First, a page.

In the seventh biggest biotech M&A ever, Gilead Science Inc. will acquire Immunomedics Inc. for $21 billion in a move that substantially transforms Gilead’s oncology portfolio. It is also Gilead’s largest acquisition.

The massive deal that has analysts and investors cocking their heads at the cost brings Trodelvy (sacituzumab govitecan-hziy), a trophoblast antigen2 (TROP2) directed antibody-drug conjugate (ADC) that received the FDA’s accelerated approval in April for treating triple-negative breast cancer in patients who have undergone at least two prior therapies. It is the first ADC approved specifically in the indication and the first anti-Trop-2 ADC to reach patients.

Trodelvy’s approval marked the eighth ADC to reach the market over the last two decades. Fully half of that number has arrived inside the last two years, as ADC developers have ironed out at least some of the stability and toxicity problems hindering the modality’s emergence.

The acquisition price is an issue for analysts and investors. SVB Leerink analyst Geffrey C. Porges wrote Sept. 14 that investor push back will likely be about the deal’s price, not the product or the immediate commercial opportunity.

“Gilead reassured us that the sale was highly competitive, and started with collaboration discussions and turned, over the course of several months, to outright acquisition terms,” Porges wrote. “They assured us that ‘at least four’ other global biopharmaceutical companies were actively negotiating for the asset or the company, and this competition is perhaps reflected in the price.”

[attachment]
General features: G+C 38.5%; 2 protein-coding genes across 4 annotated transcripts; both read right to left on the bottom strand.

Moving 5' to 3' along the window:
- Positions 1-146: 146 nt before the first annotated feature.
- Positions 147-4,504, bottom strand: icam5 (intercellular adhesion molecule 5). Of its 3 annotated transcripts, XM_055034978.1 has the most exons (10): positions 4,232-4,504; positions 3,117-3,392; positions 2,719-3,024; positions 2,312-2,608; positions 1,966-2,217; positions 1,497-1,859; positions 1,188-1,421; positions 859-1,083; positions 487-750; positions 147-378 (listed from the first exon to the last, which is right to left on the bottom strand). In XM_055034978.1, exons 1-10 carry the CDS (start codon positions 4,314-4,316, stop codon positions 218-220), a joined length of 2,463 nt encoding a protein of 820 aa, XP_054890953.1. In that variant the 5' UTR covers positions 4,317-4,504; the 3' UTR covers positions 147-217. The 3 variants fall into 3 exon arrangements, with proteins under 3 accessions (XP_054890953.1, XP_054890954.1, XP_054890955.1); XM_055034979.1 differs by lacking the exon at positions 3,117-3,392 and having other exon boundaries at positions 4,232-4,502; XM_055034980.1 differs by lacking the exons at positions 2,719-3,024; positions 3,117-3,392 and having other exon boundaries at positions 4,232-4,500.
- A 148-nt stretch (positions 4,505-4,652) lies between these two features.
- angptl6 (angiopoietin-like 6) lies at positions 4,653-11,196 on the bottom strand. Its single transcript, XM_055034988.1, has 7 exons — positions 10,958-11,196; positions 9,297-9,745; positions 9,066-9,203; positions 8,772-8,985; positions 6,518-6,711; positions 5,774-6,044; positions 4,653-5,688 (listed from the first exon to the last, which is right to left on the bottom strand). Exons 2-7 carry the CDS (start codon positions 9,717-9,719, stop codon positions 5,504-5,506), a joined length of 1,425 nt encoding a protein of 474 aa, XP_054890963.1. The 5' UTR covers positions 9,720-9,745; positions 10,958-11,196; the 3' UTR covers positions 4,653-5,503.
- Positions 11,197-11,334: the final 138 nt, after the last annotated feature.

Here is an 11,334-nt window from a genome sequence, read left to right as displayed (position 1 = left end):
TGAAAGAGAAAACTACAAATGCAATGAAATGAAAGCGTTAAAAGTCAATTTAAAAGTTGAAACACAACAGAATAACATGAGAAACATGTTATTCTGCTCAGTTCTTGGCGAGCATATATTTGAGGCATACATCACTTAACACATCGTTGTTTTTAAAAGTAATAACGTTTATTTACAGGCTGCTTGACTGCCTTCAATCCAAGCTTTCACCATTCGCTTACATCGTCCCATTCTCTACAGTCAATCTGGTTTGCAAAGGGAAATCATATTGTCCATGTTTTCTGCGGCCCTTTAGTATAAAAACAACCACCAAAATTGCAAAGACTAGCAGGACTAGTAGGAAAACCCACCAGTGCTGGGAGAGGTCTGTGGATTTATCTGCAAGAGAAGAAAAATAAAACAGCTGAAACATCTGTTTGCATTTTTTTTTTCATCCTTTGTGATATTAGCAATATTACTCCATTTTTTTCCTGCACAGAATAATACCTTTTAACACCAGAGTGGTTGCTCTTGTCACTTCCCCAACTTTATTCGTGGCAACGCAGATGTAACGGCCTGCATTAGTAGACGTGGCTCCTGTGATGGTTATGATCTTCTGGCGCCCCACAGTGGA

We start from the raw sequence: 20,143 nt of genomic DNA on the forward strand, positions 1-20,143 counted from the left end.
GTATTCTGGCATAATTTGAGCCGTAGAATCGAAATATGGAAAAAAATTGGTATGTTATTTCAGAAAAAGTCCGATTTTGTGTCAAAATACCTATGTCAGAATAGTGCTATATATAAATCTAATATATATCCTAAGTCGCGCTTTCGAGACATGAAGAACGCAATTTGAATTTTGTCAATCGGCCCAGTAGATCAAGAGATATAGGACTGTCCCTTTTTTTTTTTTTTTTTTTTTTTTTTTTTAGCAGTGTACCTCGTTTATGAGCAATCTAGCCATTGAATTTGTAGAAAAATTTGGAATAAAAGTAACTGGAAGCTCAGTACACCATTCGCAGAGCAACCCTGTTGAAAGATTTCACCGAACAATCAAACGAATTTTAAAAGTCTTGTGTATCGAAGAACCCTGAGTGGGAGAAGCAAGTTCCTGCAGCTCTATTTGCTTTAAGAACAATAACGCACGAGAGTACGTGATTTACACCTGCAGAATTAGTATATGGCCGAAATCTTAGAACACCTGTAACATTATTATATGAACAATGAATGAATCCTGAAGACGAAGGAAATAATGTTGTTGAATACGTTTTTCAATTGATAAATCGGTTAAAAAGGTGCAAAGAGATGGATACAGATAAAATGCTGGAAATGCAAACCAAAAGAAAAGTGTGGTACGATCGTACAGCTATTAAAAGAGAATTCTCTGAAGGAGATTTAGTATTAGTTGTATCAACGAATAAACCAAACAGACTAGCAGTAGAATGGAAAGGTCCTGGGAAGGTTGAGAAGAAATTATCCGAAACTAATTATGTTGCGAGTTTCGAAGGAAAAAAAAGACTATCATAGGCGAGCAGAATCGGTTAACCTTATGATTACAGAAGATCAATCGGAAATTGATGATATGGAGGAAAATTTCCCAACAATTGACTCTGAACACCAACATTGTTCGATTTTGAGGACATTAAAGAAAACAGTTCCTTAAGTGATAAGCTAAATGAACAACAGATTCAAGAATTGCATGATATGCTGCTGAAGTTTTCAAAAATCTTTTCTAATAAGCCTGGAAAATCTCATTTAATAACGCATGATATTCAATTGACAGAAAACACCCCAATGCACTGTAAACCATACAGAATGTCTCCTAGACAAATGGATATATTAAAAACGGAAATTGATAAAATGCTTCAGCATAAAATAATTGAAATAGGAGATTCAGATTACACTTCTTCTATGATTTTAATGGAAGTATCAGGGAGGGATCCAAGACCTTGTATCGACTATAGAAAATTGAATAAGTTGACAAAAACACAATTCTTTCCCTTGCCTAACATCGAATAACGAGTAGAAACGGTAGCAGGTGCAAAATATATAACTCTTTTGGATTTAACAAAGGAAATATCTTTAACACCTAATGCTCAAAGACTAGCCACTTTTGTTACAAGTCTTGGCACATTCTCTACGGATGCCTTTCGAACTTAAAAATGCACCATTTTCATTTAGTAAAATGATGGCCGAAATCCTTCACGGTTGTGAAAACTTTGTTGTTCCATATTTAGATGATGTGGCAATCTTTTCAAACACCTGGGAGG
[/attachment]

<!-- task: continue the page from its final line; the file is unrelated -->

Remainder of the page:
Gilead stock (NASDAQ:GILD) languished in premarket trading, down 2%, but Morris Plains, N.J.-based Immunomedics shares (NASDAQ:IMMU), at 106%, more than doubled before the market opened.

When approved, Morris Plains, N.J.-based Immunomedics set the wholesale acquisition cost for a single-use 180-mg vial of Trodelvy at $2,012, which equates to $16,096 per 21-day cycle for a 70-kg person. Based on a median five-month treatment duration, as the company maintained in its phase II study known as IMMU-132-01, the price amounts to about $113,000 per course of therapy – about 20% lower than Padcev (enfortumab vedotin-ejfv), the Nectin-4 targeted ADC from Tokyo-based Astellas Pharma Inc. and Seattle Genetics Inc., of Bothell, Wash., approved in late 2019 for metastatic urothelial cancer.

Gilead has spent a lot of time and money in the past two years to strengthen its oncology portfolio, completing 12 deals that include the acquisition of Forty Seven Inc. in March for $4.9 billion. That deal brought Gilead Magrolimab, a monoclonal antibody in clinical development for treating several cancers, including myelodysplastic syndrome, acute myeloid leukemia and diffuse large B-cell lymphoma.

Daniel P. O'Day, Gilead’s chairman and CEO, reassured investors in a Sept. 13 conference call that the deal is the right move, despite the enormous price tag.

“From a financial perspective, following the closing of the transaction, Trodelvy will immediately contribute revenue and will significantly enhance our growth prospects in the near term and longer term,” O’Day said. “We expect the acquisition to create significant value for our shareholders. The transaction reflects the potential value as well as the synergies it brings to our existing platform and our future pipeline.”

The deal is expected to close during the fourth quarter of 2020.